German company Green City Solutions developed CityTree, an innovative solution that combines the natural abilities of mosses with intelligent IoT technology. The cost-effective, low-maintenance and flexibly implementable biofilter improves the quality of life in cities considerably.
The CityTree consists of a bench, a green wall, tools to measure the performance and environmental data, solar panels and a battery to power the automatic irrigation system. The air filters have the capacity equivalent to as much as seven thousand people to breathe freely, according to Green City Solutions.
A tufting plant called biting stonecrop or wallpepper, sedum acre, is used for the protective layer on the moss; the green wall can bind more than 80% of the fine dust in certain cases, according to some of the measurements.
The manufacturers claim one CityTree is equivalent to 275 trees. The calculations revealed the air filters take out a maximum of 240 tons of carbon dioxide per annum, but that they also save citizens from nitrogen dioxide.
The CityTree can be tailored to the specific requirements of towns, companies or the property sector. And the added value is always the same — a significant improvement in the quality of life.
The suitability of CityTree installations is being analyzed across the planet as they must fit in what is usually a limited space in the street where they are needed. All in all, the German company had more than 50 CityTree installations in over 10 countries. Among cities that got their CityTree are London, Newcastle, Berlin, Oslo, Paris, Drammen in Norway, Amsterdam, Brussels and Hong Kong.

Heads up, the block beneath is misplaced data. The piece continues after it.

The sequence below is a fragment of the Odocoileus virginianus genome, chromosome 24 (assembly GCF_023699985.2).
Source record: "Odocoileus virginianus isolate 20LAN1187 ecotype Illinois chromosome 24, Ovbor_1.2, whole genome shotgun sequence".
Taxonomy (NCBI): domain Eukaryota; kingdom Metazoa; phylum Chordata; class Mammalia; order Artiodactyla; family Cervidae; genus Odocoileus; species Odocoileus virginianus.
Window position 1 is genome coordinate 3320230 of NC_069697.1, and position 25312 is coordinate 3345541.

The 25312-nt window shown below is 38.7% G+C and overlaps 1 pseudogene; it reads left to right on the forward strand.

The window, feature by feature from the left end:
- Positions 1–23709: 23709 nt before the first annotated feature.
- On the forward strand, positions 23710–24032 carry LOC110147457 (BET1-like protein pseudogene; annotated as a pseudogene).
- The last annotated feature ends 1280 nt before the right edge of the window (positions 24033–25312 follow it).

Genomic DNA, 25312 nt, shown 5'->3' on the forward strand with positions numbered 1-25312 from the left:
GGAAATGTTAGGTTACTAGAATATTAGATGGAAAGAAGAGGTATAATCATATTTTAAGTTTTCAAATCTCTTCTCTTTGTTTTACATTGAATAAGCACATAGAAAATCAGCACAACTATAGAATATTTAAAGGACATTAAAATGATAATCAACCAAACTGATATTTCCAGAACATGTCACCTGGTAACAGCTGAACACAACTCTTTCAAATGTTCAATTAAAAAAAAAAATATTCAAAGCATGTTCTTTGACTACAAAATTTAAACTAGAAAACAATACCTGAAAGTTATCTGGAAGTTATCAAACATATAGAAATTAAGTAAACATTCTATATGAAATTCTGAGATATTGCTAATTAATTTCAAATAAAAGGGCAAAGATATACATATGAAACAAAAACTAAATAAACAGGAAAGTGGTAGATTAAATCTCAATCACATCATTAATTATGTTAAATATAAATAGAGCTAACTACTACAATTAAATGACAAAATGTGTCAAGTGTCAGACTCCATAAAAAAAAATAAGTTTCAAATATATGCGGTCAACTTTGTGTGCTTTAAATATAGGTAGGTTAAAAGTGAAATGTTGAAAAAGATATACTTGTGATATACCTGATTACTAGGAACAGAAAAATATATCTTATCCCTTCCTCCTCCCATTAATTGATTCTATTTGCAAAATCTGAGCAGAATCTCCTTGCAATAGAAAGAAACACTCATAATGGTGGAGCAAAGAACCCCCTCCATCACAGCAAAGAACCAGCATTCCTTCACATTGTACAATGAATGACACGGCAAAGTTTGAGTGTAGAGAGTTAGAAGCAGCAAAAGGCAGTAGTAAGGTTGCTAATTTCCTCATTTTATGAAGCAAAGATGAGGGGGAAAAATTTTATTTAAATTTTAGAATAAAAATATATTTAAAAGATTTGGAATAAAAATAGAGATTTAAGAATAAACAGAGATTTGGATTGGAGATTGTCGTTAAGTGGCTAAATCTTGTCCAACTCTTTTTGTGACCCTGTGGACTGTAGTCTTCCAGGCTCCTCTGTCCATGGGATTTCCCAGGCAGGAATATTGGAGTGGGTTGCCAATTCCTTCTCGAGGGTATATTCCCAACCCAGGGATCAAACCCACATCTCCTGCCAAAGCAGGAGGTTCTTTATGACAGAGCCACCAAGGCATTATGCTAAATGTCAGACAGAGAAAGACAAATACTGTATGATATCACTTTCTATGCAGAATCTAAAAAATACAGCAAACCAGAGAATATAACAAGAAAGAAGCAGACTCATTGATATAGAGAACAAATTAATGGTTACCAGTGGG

One piece of the puzzle could be a CityTree. It can add a "dose of green" to concrete blocks of buildings, while also improving the quality of air. Plus, it's a bench, thus a meeting point for people in the area. As such, a CityTree is an instant win, with the only problem being how to make it fit its surroundings.
CityTree is one of those "easy sell" projects for local governments. It's green, it's innovative, it clears the air and it also doubles as a bench. Furthermore, it is also a simple way to score (green) points in the eyes of the public.
Instead of waiting for the government to procure "regular" benches, a smart company could pitch a project involving multiple CityTrees to be placed at various locations (i.e. squares, open markets, etc) throughout the city. Because it's not only green but also clears the air and doubles as a bench — CityTree should be an easy sell.